Life in the UK

When I was asked to contribute to this project, as someone has who lived in the former GDR, I wasn’t even sure whether I would fit the bill – clearly I don’t really see myself as someone who could testify to GDR and Eastern European history, but then how do I see and understand myself? I was born in Leipzig shortly before the fall of the wall into an almost exclusively Eastern German family of largely Eastern European descent, but my connection to the GDR and Eastern Europe has never been a lived one. I has always been shaped by other people’s memories, history books and mass media. These memories were mostly my mother’s, since most of my grandparents died before I was born or when I was still very little, and I don’t really have a deep connection with my father’s side of the family. To make this link even more tenuous, I should add that I grew up in Berlin, which I have always perceived as neither East nor West, with a stepdad from Peru, and my childhood memories are very much shaped by my family’s Latin American friends – their languages, foods, celebrations and customs. I guess for a long time my identity was something very chaotic and entangled, made up of all these various elements and more, grounded not in abstract categories, but in subjective memories and anecdotes as well as everyday experiences and embodied practices.

How did this change when I came to the UK in 2013? Coming here probably forced me to reflect on these questions of belonging more than I had to before – it very likely made me aware of the tangle of identities in the first place. No-one ever questioned my Germanness and whether or not I belonged where I was before, both because I owned a German passport and because I looked and spoke like what most people (wrongly) imagine a German to look and speak like. In the UK, my belonging was constantly questioned, often from the minute I opened my mouth to reveal an accent. Some say it is strong, whilst others insist, with a lot of conviction, that it is barely there which sometimes makes me wonder whether they see it as something that I should, ideally, strive to eradicate. While I find it annoying that the first question I often get when it speak to people is “where are you from?”, I generally believe that this reaction is often based in curiosity rather than maliciousness. I am also aware that I have so far been shielded from the much more violent reactions other migrants can get. All of this made me realise that I had probably taken belonging somewhere, or at least a certain kind of belonging, for too granted. At the same time, and maybe paradoxically, things became easier and more untangled when I came here, because the web of identities described above was replaced by simpler labels that came from the outside, such as “German” or “foreigner” or, more recently, “EU national”. The question of whether I am Eastern or Western German, or none of these, became less relevant for how people perceive me (and potentially for how I perceive myself).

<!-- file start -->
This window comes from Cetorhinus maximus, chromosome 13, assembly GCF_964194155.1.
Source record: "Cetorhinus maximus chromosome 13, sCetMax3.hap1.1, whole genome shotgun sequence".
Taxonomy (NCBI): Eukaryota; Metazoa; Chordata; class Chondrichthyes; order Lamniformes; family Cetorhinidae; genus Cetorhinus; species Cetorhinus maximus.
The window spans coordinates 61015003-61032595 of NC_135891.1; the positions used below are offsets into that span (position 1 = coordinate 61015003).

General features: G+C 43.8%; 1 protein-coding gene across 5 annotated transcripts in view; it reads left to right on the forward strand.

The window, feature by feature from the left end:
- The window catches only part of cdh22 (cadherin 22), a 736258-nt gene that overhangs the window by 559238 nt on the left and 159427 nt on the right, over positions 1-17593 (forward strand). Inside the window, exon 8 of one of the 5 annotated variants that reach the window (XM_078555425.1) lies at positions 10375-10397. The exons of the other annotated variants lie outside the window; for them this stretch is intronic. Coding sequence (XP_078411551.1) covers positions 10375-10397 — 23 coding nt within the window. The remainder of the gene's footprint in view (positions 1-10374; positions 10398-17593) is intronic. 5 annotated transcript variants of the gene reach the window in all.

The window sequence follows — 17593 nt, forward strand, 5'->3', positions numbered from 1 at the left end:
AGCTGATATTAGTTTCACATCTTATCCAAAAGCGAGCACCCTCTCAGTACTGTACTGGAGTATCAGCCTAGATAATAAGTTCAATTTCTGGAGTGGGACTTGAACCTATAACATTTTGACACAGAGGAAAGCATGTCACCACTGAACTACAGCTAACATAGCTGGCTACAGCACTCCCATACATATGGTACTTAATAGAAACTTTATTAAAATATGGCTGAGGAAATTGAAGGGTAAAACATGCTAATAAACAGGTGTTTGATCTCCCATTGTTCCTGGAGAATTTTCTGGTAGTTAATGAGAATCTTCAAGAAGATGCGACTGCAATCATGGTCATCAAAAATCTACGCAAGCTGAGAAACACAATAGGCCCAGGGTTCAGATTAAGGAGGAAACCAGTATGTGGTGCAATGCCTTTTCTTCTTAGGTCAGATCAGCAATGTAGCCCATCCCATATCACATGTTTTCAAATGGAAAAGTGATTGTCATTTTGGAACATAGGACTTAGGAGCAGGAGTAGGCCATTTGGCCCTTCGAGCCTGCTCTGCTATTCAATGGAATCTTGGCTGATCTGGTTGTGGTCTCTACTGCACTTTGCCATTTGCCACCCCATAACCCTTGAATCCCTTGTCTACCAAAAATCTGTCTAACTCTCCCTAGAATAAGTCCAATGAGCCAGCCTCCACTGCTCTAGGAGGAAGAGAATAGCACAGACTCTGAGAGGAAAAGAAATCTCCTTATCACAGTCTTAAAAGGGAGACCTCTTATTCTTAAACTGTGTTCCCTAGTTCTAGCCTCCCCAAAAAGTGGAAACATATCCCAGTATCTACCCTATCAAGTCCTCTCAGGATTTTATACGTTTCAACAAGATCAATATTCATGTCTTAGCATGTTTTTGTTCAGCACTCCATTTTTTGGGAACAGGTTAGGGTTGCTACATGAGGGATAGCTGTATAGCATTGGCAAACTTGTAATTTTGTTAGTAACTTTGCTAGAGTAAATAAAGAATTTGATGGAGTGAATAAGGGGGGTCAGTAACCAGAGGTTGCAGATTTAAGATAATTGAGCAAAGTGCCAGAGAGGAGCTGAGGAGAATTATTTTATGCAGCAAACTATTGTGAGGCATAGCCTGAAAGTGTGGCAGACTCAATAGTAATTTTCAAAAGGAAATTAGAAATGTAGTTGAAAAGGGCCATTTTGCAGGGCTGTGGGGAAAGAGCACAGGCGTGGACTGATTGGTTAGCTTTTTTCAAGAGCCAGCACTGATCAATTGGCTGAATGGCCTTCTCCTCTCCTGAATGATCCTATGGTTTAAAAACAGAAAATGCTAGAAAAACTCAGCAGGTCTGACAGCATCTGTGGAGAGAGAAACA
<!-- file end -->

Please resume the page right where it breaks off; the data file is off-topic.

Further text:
Going back to my initial question, I must say that I probably still don’t know with certainty how I see myself and whether I should contribute to this project. After six years of living in the UK, I sometimes feel like I have reached a state where I belong neither here nor there, which I currently perceive as a positive thing (this might change after Brexit). I am very aware that this freedom to not choose a clear-cut identity – and to not be violently forced to choose one or have one chosen for you – has a lot to do with privilege, even though everyone should have this freedom. One thing I have definitely learned in my time here is so make no assumptions when I meet people and embrace the entanglements and the messiness at the root of most people's so-called identities.

Place stamp here

Created: 20 Jun 2019, 9:50 a.m.